Offline renderers are not normally visible to your application, but your application can enable them by adding the appropriate renderer attribute. Taking advantage of offline renderers is useful because it gives the user a seamless experience when they plug in or remove displays. For more information about configuring a context to see offline renderers, see Choosing Renderer and Buffer Attributes. To enable your application to switch to a renderer when a display is attached, see Update the Rendering Context When the Renderer or Geometry Changes.
Figure shows the flow of data in an OpenGL program, regardless of the platform that the program runs on. Per-vertex operations include such things as applying transformation matrices to add perspective or to clip, and applying lighting effects. Per-pixel operations include such things as color conversion and applying blur and distortion effects. Pixels destined for textures are sent to texture assembly, where OpenGL stores textures until it needs to apply them onto an object.
OpenGL rasterizes the processed vertex and pixel data, meaning that the data are converged to create fragments. A fragment encapsulates all the values for a pixel, including color, depth, and sometimes texture values. These values are used during antialiasing and any other calculations needed to fill shapes and to connect vertices.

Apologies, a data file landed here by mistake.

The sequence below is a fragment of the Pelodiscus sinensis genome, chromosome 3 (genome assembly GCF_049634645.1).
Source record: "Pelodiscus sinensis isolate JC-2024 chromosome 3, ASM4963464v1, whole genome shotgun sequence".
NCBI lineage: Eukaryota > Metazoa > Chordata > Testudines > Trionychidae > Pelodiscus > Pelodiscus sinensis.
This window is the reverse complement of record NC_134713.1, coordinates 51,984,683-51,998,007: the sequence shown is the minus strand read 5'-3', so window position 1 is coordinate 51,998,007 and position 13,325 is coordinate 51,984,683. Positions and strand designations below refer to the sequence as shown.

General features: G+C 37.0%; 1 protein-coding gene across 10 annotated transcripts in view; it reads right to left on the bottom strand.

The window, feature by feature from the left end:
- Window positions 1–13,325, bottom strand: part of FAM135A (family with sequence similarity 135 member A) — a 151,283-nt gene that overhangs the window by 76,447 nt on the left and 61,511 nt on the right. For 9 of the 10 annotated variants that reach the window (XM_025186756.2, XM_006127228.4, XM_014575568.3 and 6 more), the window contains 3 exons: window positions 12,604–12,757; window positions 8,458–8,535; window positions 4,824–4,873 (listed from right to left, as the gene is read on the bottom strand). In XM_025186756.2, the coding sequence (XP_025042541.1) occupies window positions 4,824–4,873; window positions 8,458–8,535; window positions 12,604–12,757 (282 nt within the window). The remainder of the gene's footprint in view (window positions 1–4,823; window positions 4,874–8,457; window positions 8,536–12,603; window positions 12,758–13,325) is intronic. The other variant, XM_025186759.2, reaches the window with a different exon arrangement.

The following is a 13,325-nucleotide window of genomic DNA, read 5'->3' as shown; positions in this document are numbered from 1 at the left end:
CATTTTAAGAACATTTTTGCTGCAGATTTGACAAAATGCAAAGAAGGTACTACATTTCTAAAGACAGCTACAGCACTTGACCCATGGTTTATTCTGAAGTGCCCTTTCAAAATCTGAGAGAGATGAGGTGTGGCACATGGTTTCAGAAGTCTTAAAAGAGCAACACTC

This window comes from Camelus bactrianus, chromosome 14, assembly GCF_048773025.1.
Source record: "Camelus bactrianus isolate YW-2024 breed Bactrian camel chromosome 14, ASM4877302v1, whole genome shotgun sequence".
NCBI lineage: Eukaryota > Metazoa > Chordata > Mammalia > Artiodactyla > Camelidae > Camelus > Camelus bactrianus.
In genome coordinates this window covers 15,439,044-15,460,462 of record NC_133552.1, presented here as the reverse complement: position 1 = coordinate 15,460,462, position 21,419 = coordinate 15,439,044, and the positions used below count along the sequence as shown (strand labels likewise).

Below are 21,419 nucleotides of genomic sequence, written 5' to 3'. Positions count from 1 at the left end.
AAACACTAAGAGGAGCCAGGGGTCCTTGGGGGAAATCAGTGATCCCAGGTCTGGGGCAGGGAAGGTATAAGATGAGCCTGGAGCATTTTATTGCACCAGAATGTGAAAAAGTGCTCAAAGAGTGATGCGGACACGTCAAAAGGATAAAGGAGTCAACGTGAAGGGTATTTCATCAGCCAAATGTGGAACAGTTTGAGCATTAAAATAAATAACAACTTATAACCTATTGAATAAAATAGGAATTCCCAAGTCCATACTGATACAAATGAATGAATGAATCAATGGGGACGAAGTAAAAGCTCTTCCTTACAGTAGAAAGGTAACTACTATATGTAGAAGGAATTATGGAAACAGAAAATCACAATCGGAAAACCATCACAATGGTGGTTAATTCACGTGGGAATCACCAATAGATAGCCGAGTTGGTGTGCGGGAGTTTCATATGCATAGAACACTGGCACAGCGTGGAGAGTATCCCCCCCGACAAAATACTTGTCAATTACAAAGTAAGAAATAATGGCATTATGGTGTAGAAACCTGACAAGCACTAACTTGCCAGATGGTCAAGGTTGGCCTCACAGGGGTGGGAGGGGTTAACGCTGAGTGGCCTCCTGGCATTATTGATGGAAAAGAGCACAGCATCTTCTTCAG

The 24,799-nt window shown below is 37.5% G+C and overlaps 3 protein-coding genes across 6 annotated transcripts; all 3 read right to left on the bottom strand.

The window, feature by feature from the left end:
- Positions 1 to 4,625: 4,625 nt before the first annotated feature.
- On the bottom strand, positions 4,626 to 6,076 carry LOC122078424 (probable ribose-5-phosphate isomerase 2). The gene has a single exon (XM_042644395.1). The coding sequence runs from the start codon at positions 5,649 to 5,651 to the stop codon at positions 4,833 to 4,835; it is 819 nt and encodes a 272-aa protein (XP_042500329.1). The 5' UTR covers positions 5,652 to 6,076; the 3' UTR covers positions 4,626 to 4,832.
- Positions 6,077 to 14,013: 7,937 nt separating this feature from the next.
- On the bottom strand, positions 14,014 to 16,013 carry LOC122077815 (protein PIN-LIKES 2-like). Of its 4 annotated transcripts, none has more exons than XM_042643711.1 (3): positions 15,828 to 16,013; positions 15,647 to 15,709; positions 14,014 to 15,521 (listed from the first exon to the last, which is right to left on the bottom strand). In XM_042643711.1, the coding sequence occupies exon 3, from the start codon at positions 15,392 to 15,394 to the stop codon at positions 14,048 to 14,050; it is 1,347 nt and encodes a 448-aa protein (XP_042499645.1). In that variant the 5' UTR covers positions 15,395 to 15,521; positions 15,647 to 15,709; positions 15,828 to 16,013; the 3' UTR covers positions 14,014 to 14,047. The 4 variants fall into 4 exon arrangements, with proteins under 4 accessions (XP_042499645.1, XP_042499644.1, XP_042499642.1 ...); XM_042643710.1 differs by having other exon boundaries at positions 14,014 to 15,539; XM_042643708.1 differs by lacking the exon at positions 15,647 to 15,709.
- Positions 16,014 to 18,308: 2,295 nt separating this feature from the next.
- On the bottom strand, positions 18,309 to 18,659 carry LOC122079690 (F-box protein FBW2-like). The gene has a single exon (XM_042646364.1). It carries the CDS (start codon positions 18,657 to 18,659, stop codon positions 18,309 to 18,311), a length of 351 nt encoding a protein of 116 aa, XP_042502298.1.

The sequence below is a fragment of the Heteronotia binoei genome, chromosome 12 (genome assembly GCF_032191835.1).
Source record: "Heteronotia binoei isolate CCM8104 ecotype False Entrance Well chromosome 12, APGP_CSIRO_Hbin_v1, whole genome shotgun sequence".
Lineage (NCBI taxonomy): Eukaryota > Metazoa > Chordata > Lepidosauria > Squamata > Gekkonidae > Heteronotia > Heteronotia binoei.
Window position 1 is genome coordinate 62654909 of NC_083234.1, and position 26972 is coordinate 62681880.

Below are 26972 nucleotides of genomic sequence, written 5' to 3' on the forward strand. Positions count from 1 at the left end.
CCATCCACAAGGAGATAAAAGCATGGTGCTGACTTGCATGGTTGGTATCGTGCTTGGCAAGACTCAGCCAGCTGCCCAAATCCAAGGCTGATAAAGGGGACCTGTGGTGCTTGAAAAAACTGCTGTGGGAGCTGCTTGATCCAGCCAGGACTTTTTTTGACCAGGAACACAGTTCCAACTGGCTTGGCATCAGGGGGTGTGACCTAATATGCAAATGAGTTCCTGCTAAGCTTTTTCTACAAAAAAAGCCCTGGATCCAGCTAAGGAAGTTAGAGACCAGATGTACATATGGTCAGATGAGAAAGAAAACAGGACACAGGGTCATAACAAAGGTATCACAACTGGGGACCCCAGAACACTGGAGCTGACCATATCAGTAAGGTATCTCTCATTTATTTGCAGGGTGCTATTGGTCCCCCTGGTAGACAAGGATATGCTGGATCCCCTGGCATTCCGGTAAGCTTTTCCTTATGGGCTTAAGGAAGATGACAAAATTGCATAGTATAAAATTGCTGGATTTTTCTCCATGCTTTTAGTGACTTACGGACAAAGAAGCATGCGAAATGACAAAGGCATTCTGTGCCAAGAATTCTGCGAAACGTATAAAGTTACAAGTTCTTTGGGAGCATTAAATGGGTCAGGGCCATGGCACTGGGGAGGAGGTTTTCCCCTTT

Per-fragment operations include applying environment effects, depth and stencil testing, and performing other operations such as blending and dithering. Some operations—such as hidden-surface removal—end the processing of a fragment. OpenGL draws fully processed fragments into the appropriate location in the framebuffer. The dashed arrows in Figure indicate reading pixel data back from the framebuffer.
So far you've seen how OpenGL operates on any platform. But how do Cocoa applications provide data to the OpenGL for processing? A Mac application must perform these tasks:. Set up a list of buffer and renderer attributes that define the sort of drawing you want to perform.
See Renderer and Buffer Attributes. Request the system to create a pixel format object that contains a pixel format that meets the constraints of the buffer and render attributes and a list of all suitable combinations of displays and renderers. Create a rendering context to hold state information that controls such things as drawing color, view and projection matrices, characteristics of light, and conventions used to pack pixels.